If you feel that you may have been a victim of wrongful termination, you’re not alone. Wrongful dismissal from a place of employment is one of the most common labor disputes there is.
No matter the circumstances, many of us may feel that we were “wrongfully” fired or let go from our jobs, but the legal definition of wrongful termination requires a little bit more evidence than hard feelings.
Most employment contracts in the United States are made “at will,” meaning that employees may be dismissed at any time and for any reason — well, almost any reason.
There are a few very important exceptions to the “at will” employment contract, and if you feel you were fired for one of these reasons, you may be subject to damages compensation or a severance package from your employer.
- Discrimination.> No employee can be fired simply because of their gender, race, nationality, religious beliefs, or age. Some states also have discrimination protections based on gender identity and sexual orientation.
- Retaliation. An employer cannot fire you to “get back” at you because you are, for example, involved in a discrimination case against them or have served as a whistleblower for some form of suspicious activity.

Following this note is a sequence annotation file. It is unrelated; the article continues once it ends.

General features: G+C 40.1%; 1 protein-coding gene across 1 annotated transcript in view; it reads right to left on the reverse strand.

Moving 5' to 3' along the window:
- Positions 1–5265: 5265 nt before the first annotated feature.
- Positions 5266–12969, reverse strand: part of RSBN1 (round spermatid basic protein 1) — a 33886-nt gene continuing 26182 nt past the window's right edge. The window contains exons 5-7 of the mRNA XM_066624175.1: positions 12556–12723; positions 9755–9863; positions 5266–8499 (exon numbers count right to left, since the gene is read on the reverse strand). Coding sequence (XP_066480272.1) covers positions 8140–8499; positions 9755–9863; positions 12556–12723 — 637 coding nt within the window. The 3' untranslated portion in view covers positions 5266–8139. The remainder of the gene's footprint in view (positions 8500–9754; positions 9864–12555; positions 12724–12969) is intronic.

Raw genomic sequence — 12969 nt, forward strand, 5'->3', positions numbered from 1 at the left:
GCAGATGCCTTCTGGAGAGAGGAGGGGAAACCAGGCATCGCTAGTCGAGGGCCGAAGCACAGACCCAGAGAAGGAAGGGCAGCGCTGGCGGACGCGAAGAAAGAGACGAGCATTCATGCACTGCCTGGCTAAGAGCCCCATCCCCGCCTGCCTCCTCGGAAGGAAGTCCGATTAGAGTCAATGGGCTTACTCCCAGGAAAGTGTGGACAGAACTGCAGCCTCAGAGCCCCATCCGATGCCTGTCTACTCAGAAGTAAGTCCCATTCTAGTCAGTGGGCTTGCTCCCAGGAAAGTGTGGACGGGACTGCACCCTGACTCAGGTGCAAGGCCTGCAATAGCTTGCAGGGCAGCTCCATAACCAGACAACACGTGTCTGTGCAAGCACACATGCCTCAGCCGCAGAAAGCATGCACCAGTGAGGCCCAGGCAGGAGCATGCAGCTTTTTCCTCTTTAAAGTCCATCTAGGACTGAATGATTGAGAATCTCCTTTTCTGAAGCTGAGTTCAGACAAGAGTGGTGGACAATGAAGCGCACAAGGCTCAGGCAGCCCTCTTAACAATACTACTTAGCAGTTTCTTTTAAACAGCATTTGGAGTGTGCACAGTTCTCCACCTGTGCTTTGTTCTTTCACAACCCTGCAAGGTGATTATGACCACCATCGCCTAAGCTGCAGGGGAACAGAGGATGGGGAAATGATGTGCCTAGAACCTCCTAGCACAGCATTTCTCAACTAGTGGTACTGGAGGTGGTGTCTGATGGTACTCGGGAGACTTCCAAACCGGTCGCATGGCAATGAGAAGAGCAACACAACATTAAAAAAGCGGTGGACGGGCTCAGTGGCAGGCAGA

- Refusal to Commit Illegal Activity. If you were released because of a refusal to comply with orders that would have required you to do something against the law, you may have a case for wrongful termination.
- Breach of Contract. Some contract agreements, particularly those involved with labor unions, involve a mandatory procedure before termination. Your employer must follow these procedures, or the dismissal is considered wrongful.
Was your firing illegal? If so, speak with an employment lawyer or wrongful termination attorney about your case.
Wrongful termination cases aren’t always easy. There are, however, at least 20 different grounds to make a strong case as a wrongfully terminated employee.
You most likely cannot make a case for wrongful dismissal if, for example, you were a truck driver involved in a crash — which happened 333,000 times in 2012. Hiring a lawyer for your case is not a decision to be taken lightly; civil lawsuits cost the economy $239 billion every year.
However, it never hurts to talk. Many lawyers will offer you a free consultation to hear out your situation and determine if you have a strong case for wrongful termination.